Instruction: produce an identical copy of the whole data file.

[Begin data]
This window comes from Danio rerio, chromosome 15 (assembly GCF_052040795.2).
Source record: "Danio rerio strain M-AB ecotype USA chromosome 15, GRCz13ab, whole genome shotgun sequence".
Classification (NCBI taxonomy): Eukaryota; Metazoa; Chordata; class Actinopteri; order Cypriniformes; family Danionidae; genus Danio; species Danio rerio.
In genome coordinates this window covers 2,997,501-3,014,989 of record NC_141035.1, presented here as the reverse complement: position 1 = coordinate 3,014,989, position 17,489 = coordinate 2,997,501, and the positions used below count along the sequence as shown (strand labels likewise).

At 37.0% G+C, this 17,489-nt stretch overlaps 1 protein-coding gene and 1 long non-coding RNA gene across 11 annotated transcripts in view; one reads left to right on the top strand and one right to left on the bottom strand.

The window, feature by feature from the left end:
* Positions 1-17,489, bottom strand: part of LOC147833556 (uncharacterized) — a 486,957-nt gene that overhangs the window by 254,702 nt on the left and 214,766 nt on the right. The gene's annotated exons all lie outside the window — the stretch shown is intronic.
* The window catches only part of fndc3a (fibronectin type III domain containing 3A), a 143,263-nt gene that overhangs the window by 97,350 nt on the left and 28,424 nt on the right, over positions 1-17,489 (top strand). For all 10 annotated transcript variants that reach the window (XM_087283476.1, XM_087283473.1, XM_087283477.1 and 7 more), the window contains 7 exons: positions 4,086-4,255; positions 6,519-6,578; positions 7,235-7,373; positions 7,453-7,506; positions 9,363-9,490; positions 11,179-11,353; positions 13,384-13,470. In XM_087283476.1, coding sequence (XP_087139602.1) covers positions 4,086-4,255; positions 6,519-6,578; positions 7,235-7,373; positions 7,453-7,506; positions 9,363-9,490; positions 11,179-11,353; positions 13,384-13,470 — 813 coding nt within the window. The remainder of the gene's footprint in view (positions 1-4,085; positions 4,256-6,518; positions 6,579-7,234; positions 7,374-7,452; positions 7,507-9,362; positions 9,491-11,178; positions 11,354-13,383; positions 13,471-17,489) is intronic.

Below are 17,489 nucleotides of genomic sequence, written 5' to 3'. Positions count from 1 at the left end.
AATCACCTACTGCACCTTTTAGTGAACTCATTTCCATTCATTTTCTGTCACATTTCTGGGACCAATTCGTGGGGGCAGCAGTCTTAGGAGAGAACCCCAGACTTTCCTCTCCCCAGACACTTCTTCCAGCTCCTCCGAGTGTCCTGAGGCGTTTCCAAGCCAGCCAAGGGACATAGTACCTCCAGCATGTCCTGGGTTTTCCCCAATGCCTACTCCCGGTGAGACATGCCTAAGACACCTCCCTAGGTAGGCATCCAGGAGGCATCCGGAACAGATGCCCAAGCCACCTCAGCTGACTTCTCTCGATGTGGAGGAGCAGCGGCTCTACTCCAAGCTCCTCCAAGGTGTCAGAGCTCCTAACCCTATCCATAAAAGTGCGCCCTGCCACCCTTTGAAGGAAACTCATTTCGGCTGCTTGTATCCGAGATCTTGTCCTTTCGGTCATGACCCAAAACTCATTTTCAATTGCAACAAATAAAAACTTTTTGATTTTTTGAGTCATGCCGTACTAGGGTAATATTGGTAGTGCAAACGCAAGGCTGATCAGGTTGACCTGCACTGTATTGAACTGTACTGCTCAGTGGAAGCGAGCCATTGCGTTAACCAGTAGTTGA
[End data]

This window comes from Danio rerio, chromosome 15 (assembly GCF_052040795.2).
Source record: "Danio rerio strain M-AB ecotype USA chromosome 15, GRCz13ab, whole genome shotgun sequence".
Classification (NCBI taxonomy): Eukaryota; Metazoa; Chordata; class Actinopteri; order Cypriniformes; family Danionidae; genus Danio; species Danio rerio.
In genome coordinates this window covers 2,997,501-3,014,989 of record NC_141035.1, presented here as the reverse complement: position 1 = coordinate 3,014,989, position 17,489 = coordinate 2,997,501, and the positions used below count along the sequence as shown (strand labels likewise).

At 37.0% G+C, this 17,489-nt stretch overlaps 1 protein-coding gene and 1 long non-coding RNA gene across 11 annotated transcripts in view; one reads left to right on the top strand and one right to left on the bottom strand.

The window, feature by feature from the left end:
* Positions 1-17,489, bottom strand: part of LOC147833556 (uncharacterized) — a 486,957-nt gene that overhangs the window by 254,702 nt on the left and 214,766 nt on the right. The gene's annotated exons all lie outside the window — the stretch shown is intronic.
* The window catches only part of fndc3a (fibronectin type III domain containing 3A), a 143,263-nt gene that overhangs the window by 97,350 nt on the left and 28,424 nt on the right, over positions 1-17,489 (top strand). For all 10 annotated transcript variants that reach the window (XM_087283476.1, XM_087283473.1, XM_087283477.1 and 7 more), the window contains 7 exons: positions 4,086-4,255; positions 6,519-6,578; positions 7,235-7,373; positions 7,453-7,506; positions 9,363-9,490; positions 11,179-11,353; positions 13,384-13,470. In XM_087283476.1, coding sequence (XP_087139602.1) covers positions 4,086-4,255; positions 6,519-6,578; positions 7,235-7,373; positions 7,453-7,506; positions 9,363-9,490; positions 11,179-11,353; positions 13,384-13,470 — 813 coding nt within the window. The remainder of the gene's footprint in view (positions 1-4,085; positions 4,256-6,518; positions 6,579-7,234; positions 7,374-7,452; positions 7,507-9,362; positions 9,491-11,178; positions 11,354-13,383; positions 13,471-17,489) is intronic.

Below are 17,489 nucleotides of genomic sequence, written 5' to 3'. Positions count from 1 at the left end.
AATCACCTACTGCACCTTTTAGTGAACTCATTTCCATTCATTTTCTGTCACATTTCTGGGACCAATTCGTGGGGGCAGCAGTCTTAGGAGAGAACCCCAGACTTTCCTCTCCCCAGACACTTCTTCCAGCTCCTCCGAGTGTCCTGAGGCGTTTCCAAGCCAGCCAAGGGACATAGTACCTCCAGCATGTCCTGGGTTTTCCCCAATGCCTACTCCCGGTGAGACATGCCTAAGACACCTCCCTAGGTAGGCATCCAGGAGGCATCCGGAACAGATGCCCAAGCCACCTCAGCTGACTTCTCTCGATGTGGAGGAGCAGCGGCTCTACTCCAAGCTCCTCCAAGGTGTCAGAGCTCCTAACCCTATCCATAAAAGTGCGCCCTGCCACCCTTTGAAGGAAACTCATTTCGGCTGCTTGTATCCGAGATCTTGTCCTTTCGGTCATGACCCAAAACTCATTTTCAATTGCAACAAATAAAAACTTTTTGATTTTTTGAGTCATGCCGTACTAGGGTAATATTGGTAGTGCAAACGCAAGGCTGATCAGGTTGACCTGCACTGTATTGAACTGTACTGCTCAGTGGAAGCGAGCCATTGCGTTAACCAGTAGTTGA